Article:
Paths that criss and cross
The Bridge of the Long Forgotten. That's what it said on the sign. It was such a small sign that Rielle almost didn't see it, but as she paused with indecision, she looked down to a patch of burnished wood and read the warning words. She stopped. Pud trod carefully to the edge of the brink.
'Come away, Pud!' Rielle snapped. 'Isn't it bad enough that we've lost Far these past few days?'
The dog stepped back from the ledge, his paw dislodging a pile of stones. With heavy foreboding, Rielle and Pud lost sight of them, well before they landed in the heaving waters below. The wind changed direction and tickled the distant walls of the canyon with a moan.
Rielle shifted her slight frame restlessly from leg to leg. Squinting shrewdly from large brown eyes, she scanned the bridge carefully then sighed with annoyance.
'The Bridge of the Long Forgotten,' she murmured, as she hunkered down next to the dog. 'What do you think, boy?' she whispered, as if whispering could make them even better friends, or greater accomplices, than they already were. 'What do you think, my faithful Pud? Should we cross this rickety wreck, or should we see if Far will catch up with us first?'
Far, the butterfly, often wandered away, but she'd never been gone for so long before.
Suddenly, a whip of wind channelled like a bullet, up and around the canyon walls, buffeting Rielle and Pud and shaking the bridge, as a giant would with a toy. Pud nudged Rielle with his big black body and then placed a paw onto her shoe.
Rielle looked around. They stood on a bare, stricken patch of ground where nothing grew and the trail ended. Canyon walls stretched as far up and down as they could see. There was not even a shrub to shelter them on the deserted ledge. Rielle shuddered, remembering a fateful night when she and Pud had been lost and were forced to hide inside an ancient tree. Now, evening drew near. A pale slice of hunter's moon rose, gleaming in the first elegant coatings of dusk. Rielle knew what they had to do.
'It's now or never, Pud,' she grimaced. 'We have no choice but to cross that fury below. This is the only way to go.'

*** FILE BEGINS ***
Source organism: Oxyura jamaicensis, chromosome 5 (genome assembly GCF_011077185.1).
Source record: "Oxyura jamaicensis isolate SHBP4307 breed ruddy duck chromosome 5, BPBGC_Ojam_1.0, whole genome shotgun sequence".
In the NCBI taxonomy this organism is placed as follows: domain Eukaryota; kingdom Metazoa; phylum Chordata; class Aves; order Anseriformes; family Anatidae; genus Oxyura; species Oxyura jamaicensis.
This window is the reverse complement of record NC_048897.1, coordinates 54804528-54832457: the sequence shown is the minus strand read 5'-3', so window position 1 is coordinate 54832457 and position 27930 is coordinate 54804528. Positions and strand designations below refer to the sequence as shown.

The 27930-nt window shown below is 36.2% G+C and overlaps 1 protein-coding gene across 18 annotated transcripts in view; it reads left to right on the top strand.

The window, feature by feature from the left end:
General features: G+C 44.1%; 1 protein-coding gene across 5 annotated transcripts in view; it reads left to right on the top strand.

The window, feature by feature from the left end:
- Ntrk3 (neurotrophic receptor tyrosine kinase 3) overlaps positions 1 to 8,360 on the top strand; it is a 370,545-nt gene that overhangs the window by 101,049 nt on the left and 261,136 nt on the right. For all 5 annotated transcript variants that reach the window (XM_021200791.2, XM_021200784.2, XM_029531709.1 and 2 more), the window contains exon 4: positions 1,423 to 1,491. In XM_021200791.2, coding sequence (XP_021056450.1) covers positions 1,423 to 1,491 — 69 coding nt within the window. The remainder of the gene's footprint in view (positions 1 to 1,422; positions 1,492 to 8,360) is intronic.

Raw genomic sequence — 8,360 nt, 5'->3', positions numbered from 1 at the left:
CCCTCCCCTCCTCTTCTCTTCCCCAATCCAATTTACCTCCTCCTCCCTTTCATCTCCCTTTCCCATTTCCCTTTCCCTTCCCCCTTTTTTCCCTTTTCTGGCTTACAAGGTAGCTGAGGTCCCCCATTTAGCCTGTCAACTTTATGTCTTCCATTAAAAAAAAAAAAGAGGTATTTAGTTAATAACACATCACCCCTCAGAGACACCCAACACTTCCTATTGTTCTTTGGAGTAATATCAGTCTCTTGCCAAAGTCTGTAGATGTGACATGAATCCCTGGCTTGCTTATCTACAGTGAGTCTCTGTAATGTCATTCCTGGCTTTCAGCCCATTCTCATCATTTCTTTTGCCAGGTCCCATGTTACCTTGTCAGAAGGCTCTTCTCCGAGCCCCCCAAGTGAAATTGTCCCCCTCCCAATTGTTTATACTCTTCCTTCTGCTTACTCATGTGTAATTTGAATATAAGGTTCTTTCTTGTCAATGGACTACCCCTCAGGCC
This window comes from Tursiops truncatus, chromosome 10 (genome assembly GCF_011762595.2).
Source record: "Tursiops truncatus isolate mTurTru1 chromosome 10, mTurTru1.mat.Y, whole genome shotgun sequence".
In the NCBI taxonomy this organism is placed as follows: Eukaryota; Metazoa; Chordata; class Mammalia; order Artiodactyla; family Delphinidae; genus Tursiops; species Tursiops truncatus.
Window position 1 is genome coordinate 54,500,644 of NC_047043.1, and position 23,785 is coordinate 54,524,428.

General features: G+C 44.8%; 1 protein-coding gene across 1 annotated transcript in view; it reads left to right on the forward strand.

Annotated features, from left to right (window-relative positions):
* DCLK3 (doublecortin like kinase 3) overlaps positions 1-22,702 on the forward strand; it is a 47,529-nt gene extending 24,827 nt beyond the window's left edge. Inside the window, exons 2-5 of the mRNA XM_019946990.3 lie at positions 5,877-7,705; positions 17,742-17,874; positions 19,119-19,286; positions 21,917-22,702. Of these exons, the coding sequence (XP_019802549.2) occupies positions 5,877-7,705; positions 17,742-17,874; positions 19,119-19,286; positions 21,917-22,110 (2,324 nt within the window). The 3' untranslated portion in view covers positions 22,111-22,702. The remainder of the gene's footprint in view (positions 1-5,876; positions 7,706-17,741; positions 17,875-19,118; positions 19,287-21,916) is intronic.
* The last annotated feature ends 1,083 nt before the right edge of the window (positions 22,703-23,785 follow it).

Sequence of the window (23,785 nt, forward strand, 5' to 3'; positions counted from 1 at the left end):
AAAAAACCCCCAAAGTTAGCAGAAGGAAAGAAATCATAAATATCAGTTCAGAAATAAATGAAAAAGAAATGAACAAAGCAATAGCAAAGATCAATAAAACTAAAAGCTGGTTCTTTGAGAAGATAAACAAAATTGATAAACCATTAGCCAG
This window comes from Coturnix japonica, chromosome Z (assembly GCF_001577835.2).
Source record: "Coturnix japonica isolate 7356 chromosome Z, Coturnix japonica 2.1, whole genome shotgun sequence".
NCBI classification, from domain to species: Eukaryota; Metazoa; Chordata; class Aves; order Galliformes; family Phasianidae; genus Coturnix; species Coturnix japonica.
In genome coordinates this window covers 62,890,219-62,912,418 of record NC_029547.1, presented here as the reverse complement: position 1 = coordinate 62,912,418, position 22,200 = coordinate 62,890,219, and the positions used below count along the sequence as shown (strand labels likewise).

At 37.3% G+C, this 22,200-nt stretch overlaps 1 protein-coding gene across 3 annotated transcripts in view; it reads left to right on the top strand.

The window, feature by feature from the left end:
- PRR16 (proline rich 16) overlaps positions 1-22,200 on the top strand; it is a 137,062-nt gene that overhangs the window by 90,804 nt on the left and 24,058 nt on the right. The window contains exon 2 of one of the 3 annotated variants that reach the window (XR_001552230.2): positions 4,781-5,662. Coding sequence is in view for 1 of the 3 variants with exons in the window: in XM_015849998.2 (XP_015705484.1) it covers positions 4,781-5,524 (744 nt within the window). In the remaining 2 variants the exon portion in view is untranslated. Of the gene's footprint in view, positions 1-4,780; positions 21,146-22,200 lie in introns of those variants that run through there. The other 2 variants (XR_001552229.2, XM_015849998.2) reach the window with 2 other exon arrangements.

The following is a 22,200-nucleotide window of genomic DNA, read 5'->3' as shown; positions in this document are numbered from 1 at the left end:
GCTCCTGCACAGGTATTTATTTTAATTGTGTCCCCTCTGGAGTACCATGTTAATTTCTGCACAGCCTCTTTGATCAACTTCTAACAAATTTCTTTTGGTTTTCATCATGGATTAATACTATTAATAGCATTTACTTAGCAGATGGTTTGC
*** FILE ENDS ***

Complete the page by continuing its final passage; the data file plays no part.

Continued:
She stood. Fastening her travel-sack securely around her waist, she took her hat off and pushed it deeply inside. Rielle loved her hat. It was her favourite colour and long ago, a dear friend had given it to her. One fateful day, she had almost lost her hat on another cliff edge. She grinned awkwardly at the memory, tossed her long plait over her shoulder and glanced up. Pud was already at the foot of the bridge. Timidly, he placed a paw on the first shaky plank.
'Wait Pud, let me go first!' Rielle called, grim-faced. But it was too late.
With unusual disobedience, and with the zeal of a dog, Pud charged over the bridge and was almost across when another whip of wind roared through the canyon, sweeping him off his feet.
'Pud!' Rielle bawled.
An echo bounced her cry chillingly off the canyon walls. For a fateful second she watched in horror as Pud hovered, suspended in mid-air, scrambling at empty space with quick, desperate movements and surprise raging in his eyes. Then he began to fall.
Rielle was already running. Throwing herself upon the bridge's swaying framework, she leapt for her best friend. Pud yipped, despite himself, as his mistress seized him with a grunt, and heaved him frantically back to safety.
Rielle and Pud lay stunned and trembling as the wind pounded the ancient bridge. Below them, the torrent roared and frothed, wicked, white and jagged. If a river ever had jaws, then they were looking at it.
Shakily, Pud stood. With sharp barks, he urged Rielle to keep moving.
Rielle went to get up, but her travel-sack was caught. She tugged. It was stuck! She tried to get up and kneel, but the sack held fast. With a sickening lurch, she glimp